3.1.10 Morse Code Generator


In this project, we’ll make a Morse code generator, where you type in a series of English letters in the Raspberry Pi to make it appear as Morse code.

Schematic Diagram

T-Board Name





Pin 11




Pin 15




Experimental Procedures

Step 1: Build the circuit. (Pay attention to poles of the buzzer: The one with + label is the positive pole and the other is the negative.)


Step 2: Open the code file.

cd /home/pi/raphael-kit/c/3.1.10/

Step 3: Compile the code.

gcc 3.1.10_MorseCodeGenerator.c -lwiringPi

Step 4: Run the executable file above.

sudo ./a.out

After the program runs, type a series of characters, and the buzzer and the LED will send the corresponding Morse code signals.


If it does not work after running, or there is an error prompt: “wiringPi.h: No such file or directory”, please refer to C code is not working?.

Code Explanation

struct MORSE{
    char word;
    unsigned char *code;

struct MORSE morseDict[]=
    {'A',"01"}, {'B',"1000"}, {'C',"1010"}, {'D',"100"}, {'E',"0"},
    {'F',"0010"}, {'G',"110"}, {'H',"0000"}, {'I',"00"}, {'J',"0111"},
    {'K',"101"}, {'L',"0100"}, {'M',"11"}, {'N',"10"}, {'O',"111"},
    {'P',"0110"}, {'Q',"1101"}, {'R',"010"}, {'S',"000"}, {'T',"1"},
    {'U',"001"}, {'V',"0001"}, {'W',"011"}, {'X',"1001"}, {'Y',"1011"},
    {'Z',"1100"},{'1',"01111"}, {'2',"00111"}, {'3',"00011"}, {'4',"00001"},
    {'5',"00000"},{'6',"10000"}, {'7',"11000"}, {'8',"11100"}, {'9',"11110"},
    {'0',"11111"},{'?',"001100"}, {'/',"10010"}, {',',"110011"}, {'.',"010101"},
    {';',"101010"},{'!',"101011"}, {'@',"011010"}, {':',"111000"}

This structure MORSE is the dictionary of the Morse code, containing characters A-Z, numbers 0-9 and marks “?” “/” “:” “,” “.” “;” “!” “@” .

char *lookup(char key,struct MORSE *dict,int length)
    for (int i=0;i<length;i++)
            return dict[i].code;

The function lookup() works by “checking the dictionary”. Define a key search the same words as key in the structure morseDict and return the corresponding information— code of the certain word.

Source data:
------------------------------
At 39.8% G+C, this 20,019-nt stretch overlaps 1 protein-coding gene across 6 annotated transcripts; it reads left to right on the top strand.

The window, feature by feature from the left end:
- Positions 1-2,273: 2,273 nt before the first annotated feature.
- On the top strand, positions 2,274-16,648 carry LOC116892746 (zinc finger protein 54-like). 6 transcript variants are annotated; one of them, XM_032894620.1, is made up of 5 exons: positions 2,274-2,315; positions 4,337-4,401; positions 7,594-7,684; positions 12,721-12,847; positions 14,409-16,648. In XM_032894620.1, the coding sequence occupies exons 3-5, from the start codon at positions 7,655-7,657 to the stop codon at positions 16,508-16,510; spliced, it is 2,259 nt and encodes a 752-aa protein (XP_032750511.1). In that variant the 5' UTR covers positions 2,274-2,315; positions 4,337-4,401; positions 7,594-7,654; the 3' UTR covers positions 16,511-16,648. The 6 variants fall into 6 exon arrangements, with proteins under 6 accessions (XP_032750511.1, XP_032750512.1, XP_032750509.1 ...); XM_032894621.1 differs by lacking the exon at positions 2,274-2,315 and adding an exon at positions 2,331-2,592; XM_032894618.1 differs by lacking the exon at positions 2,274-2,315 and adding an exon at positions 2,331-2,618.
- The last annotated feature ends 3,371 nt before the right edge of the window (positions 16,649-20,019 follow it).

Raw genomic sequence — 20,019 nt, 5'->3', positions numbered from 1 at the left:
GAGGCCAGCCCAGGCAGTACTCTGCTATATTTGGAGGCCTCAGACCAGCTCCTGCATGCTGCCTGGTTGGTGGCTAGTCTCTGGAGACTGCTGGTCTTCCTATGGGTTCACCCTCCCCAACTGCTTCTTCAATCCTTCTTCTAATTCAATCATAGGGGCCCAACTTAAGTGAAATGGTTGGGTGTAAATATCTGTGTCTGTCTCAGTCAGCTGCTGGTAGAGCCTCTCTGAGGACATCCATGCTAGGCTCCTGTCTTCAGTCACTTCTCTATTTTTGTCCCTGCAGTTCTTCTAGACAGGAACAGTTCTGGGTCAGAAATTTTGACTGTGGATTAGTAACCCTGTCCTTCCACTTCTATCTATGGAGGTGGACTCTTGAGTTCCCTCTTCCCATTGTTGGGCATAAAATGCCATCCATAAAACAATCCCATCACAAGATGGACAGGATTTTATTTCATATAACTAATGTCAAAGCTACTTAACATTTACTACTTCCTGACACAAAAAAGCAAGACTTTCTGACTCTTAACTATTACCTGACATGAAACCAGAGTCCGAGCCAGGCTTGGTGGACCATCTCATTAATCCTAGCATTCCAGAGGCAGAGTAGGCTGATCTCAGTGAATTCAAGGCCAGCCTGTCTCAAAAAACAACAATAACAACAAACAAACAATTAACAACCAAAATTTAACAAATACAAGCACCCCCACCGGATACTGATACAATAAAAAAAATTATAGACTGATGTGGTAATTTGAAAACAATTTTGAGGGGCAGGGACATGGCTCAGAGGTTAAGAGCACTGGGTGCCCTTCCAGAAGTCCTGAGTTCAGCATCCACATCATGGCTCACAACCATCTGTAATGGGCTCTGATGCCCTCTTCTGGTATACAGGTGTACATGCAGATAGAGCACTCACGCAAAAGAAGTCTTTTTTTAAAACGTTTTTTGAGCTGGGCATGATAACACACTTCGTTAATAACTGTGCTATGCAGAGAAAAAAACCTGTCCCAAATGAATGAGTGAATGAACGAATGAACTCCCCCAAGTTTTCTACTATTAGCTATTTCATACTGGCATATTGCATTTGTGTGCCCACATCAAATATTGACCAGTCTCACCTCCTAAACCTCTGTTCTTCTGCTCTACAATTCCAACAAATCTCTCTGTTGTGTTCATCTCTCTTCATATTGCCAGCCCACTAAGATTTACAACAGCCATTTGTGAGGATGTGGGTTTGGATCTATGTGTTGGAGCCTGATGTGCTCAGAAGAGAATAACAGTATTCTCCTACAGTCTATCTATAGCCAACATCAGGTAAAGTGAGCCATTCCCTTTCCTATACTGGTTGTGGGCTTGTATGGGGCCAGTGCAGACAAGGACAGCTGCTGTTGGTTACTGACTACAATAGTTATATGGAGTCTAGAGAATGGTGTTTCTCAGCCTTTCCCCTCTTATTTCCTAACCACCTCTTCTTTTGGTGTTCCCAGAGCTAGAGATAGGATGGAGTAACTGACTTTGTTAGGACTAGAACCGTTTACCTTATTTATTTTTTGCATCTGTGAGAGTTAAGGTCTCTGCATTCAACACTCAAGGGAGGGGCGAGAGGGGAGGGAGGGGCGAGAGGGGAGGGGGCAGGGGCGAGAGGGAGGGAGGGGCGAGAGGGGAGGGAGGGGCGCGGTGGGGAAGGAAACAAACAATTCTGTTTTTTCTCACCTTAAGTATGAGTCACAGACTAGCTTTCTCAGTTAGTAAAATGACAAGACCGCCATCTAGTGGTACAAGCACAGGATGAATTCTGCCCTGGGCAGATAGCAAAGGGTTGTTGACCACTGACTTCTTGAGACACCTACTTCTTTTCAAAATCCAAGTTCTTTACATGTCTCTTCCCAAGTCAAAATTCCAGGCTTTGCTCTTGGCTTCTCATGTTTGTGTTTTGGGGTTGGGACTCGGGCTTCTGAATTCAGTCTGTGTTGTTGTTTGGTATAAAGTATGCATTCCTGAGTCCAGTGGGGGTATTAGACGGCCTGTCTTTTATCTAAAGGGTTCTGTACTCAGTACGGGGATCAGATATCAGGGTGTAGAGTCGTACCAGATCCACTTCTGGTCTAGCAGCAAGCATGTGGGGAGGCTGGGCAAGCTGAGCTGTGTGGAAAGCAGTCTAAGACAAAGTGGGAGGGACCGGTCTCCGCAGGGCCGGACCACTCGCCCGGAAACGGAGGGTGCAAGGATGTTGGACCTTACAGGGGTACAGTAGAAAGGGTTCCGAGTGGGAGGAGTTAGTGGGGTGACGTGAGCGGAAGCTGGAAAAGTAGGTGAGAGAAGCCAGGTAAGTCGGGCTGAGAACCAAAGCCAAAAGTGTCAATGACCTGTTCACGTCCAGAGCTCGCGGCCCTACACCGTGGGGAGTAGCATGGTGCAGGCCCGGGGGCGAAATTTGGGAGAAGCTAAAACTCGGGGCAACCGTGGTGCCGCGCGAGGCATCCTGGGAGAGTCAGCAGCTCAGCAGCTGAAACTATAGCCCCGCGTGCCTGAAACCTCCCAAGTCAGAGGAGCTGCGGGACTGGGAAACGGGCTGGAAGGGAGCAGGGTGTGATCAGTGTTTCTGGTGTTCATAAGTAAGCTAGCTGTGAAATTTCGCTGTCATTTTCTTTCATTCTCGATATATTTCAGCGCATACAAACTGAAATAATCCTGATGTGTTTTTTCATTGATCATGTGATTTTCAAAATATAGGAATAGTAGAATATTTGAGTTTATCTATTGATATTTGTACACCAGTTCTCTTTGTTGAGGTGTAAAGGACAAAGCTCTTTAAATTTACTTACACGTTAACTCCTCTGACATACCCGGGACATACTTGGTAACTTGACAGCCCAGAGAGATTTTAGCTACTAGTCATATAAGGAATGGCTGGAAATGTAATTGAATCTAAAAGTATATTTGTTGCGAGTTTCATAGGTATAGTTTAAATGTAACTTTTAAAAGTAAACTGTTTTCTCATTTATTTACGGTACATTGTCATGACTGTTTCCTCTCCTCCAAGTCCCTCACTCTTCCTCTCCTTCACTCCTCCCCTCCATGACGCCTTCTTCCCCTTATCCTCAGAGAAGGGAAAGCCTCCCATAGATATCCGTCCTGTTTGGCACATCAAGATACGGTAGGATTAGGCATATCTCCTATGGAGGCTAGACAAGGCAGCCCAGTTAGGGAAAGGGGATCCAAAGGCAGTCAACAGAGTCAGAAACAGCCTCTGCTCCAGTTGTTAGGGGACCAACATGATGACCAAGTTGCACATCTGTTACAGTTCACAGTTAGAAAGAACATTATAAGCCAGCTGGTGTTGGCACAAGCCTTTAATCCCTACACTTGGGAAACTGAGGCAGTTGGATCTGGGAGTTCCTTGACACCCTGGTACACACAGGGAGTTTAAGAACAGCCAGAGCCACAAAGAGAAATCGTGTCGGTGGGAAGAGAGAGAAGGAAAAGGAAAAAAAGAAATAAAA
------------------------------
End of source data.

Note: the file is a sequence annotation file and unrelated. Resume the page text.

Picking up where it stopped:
void on(){

Create a function on() to start the buzzer and the LED.

void off(){

The function off() turns off the buzzer and the LED.

void beep(int dt){

Define a function beep() to make the buzzer and the LED emit sounds and blink in a certain interval of dt.

void morsecode(char *code){
    int pause = 250;
    char *point = NULL;
    int length = sizeof(morseDict)/sizeof(morseDict[0]);
    for (int i=0;i<strlen(code);i++)
        for (int j=0;j<strlen(point);j++){
            if (point[j]=='0')
            }else if(point[j]=='1')

The function morsecode() is used to process the Morse code of input characters by making the “1” of the code keep emitting sounds or lights and the “0”shortly emit sounds or lights, ex., input “SOS”, and there will be a signal containing three short three long and then three short segments “ · · · - - - · · · ”.

int toupper(int c)
    if ((c >= 'a') && (c <= 'z'))
        return c + ('A' - 'a');
    return c;
char *strupr(char *str)
    char *orign=str;
    for (; *str!='\0'; str++)
        *str = toupper(*str);
return orign;

Before coding, you need to unify the letters into capital letters.

void main(){
    char *code;
    int length=8;
    code = (char*)malloc(sizeof(char)*length);
    while (1){
        printf("Please input the messenger:");

When you type the relevant characters with the keyboard, code=strupr(code) will convert the input letters to their capital form.

Printf() then prints the clear text on the computer screen, and the morsecod() function causes the buzzer and the LED to emit Morse code.

Note that the length of the input character mustn’t exceed the length (can be revised).

Phenomenon Picture